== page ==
Somali Community Takes Stock Of Truck Bombing That Killed Hundreds It's been a little more than a week since a truck bomb exploded in the middle of Somalia's capital Mogadishu, killing more than 350 people. Some hope the attack will unite Somalis.
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Somali Community Takes Stock Of Truck Bombing That Killed Hundreds

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Somali Community Takes Stock Of Truck Bombing That Killed Hundreds

Somali Community Takes Stock Of Truck Bombing That Killed Hundreds

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RACHEL MARTIN, HOST:

It's been a little more than a week since a huge truck bomb exploded in the middle of Somalia's capital, killing more than 350 people. The bombing is being described as Somalia's 9/11, and the tragedy has Somalis taking stock. Here's NPR's Eyder Peralta.

EYDER PERALTA, BYLINE: Mombasa in Kenya is down the coast from Mogadishu and the home of a big Somali community. At this outdoor market, they sell sweets and fabrics, and the talk is still of the attacks of October 14th. Uda Abdi Mohamud says she hasn't talked much about it because it hurts so much. But it's time, she says, that Somalis face some hard truths.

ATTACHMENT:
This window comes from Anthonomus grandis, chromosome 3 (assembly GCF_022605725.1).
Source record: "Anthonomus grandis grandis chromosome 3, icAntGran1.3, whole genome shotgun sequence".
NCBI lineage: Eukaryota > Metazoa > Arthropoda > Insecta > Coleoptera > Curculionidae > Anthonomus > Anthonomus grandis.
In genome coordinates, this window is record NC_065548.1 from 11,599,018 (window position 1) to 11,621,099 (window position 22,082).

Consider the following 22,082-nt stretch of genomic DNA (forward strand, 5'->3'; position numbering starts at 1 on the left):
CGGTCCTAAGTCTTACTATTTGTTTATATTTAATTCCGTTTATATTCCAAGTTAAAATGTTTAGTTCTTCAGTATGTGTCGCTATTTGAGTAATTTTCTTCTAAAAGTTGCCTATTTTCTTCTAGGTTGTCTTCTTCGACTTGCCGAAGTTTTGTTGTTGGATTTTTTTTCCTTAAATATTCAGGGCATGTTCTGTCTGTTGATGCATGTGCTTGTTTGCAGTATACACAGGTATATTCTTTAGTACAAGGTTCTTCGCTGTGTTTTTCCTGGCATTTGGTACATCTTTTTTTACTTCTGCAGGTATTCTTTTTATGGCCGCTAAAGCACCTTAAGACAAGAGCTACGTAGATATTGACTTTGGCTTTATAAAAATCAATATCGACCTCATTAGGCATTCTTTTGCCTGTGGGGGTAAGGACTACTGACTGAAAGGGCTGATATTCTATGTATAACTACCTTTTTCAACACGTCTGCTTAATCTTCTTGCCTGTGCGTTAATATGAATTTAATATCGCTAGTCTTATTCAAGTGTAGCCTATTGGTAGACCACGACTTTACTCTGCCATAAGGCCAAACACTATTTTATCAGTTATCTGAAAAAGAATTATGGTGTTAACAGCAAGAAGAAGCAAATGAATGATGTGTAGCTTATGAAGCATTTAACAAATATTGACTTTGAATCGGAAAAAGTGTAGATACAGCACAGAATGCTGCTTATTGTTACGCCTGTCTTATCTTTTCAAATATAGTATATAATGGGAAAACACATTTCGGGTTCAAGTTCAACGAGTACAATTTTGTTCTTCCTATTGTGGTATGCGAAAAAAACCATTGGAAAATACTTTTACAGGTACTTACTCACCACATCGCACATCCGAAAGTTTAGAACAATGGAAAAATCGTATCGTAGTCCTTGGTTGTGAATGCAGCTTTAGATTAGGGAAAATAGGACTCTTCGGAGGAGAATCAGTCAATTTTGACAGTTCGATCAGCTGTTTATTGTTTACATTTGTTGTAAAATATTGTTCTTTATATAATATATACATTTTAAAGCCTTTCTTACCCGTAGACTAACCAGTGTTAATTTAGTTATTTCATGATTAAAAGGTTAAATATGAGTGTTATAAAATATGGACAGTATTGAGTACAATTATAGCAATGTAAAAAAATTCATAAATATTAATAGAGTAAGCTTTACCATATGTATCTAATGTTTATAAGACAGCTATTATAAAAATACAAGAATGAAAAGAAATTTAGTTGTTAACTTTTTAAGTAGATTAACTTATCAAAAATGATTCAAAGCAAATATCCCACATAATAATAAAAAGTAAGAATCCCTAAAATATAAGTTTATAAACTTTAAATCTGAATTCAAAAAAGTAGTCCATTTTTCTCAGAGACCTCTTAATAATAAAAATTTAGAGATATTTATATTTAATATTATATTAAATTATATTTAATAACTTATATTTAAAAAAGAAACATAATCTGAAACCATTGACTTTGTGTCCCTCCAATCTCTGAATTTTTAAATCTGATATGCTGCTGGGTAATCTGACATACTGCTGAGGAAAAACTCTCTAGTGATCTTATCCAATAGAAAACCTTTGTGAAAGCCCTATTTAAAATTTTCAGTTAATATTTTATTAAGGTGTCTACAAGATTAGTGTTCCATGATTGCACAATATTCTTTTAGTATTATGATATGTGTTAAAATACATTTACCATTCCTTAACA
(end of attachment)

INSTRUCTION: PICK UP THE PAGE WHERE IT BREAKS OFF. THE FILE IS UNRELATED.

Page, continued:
UDA ABDI MOHAMUD: (Through interpreter) Somalis have the tendency of blaming the West, but that's a lie. The government that has been formed which we had hope with is being interfered by nothing other than the local Somalis who are living in Somalia.

PERALTA: Abdi Aynte, a former government minister, says this attack is especially devastating because Somalia had swelled with hope. Mogadishu had been mostly secured by the government, and investment had started pouring in as Somalis in the diaspora saw peace on the horizon.

ABDI AYNTE: This is sending them a message that this place is inhospitable, simply unsafe and so on. And that is the measurable impact beyond the immediate one, which is the death and the destruction.

PERALTA: Aynte says this attack will change Somalia. For instance, the government is already set to announce a more aggressive offensive that goes into Al-Shabaab strongholds.

(SOUNDBITE OF MARKETPLACE CHATTER)

PERALTA: Back at the market, I find Sadiya Abdi. She's lived in Kenya for 20 years and has always dreamed of going back home. Oddly, she says, this attack gives her hope.

SADIYA ABDI: (Speaking foreign language).

PERALTA: She hopes the attack will unite Somalis, and one day, with the help of God, she says, she'll go back to a great nation. Eyder Peralta, NPR News, Mombasa.

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